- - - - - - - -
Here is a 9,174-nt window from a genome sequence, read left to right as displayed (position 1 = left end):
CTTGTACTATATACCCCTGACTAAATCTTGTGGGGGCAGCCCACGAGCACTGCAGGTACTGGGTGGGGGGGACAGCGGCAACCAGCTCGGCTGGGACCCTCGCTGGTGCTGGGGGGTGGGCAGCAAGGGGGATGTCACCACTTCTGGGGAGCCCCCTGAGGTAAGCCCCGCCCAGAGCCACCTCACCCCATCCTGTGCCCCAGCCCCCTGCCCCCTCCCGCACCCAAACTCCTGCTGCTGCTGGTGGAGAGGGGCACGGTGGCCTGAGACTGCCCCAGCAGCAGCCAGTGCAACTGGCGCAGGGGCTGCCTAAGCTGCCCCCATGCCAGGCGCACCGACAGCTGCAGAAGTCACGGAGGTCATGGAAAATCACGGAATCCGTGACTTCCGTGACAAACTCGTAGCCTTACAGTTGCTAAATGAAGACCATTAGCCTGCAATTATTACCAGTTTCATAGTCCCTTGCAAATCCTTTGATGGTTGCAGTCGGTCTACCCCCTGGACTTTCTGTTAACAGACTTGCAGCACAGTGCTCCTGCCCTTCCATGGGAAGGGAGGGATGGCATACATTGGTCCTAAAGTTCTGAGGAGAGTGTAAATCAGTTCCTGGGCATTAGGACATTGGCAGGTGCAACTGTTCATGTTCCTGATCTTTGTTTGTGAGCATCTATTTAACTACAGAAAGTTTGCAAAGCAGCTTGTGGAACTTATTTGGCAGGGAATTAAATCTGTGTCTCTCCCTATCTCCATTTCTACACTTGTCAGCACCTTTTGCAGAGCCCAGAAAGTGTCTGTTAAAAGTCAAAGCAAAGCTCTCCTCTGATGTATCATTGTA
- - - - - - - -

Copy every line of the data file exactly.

Here is a 9,174-nt window from a genome sequence, read left to right as displayed (position 1 = left end):
CTTGTACTATATACCCCTGACTAAATCTTGTGGGGGCAGCCCACGAGCACTGCAGGTACTGGGTGGGGGGGACAGCGGCAACCAGCTCGGCTGGGACCCTCGCTGGTGCTGGGGGGTGGGCAGCAAGGGGGATGTCACCACTTCTGGGGAGCCCCCTGAGGTAAGCCCCGCCCAGAGCCACCTCACCCCATCCTGTGCCCCAGCCCCCTGCCCCCTCCCGCACCCAAACTCCTGCTGCTGCTGGTGGAGAGGGGCACGGTGGCCTGAGACTGCCCCAGCAGCAGCCAGTGCAACTGGCGCAGGGGCTGCCTAAGCTGCCCCCATGCCAGGCGCACCGACAGCTGCAGAAGTCACGGAGGTCATGGAAAATCACGGAATCCGTGACTTCCGTGACAAACTCGTAGCCTTACAGTTGCTAAATGAAGACCATTAGCCTGCAATTATTACCAGTTTCATAGTCCCTTGCAAATCCTTTGATGGTTGCAGTCGGTCTACCCCCTGGACTTTCTGTTAACAGACTTGCAGCACAGTGCTCCTGCCCTTCCATGGGAAGGGAGGGATGGCATACATTGGTCCTAAAGTTCTGAGGAGAGTGTAAATCAGTTCCTGGGCATTAGGACATTGGCAGGTGCAACTGTTCATGTTCCTGATCTTTGTTTGTGAGCATCTATTTAACTACAGAAAGTTTGCAAAGCAGCTTGTGGAACTTATTTGGCAGGGAATTAAATCTGTGTCTCTCCCTATCTCCATTTCTACACTTGTCAGCACCTTTTGCAGAGCCCAGAAAGTGTCTGTTAAAAGTCAAAGCAAAGCTCTCCTCTGATGTATCATTGTA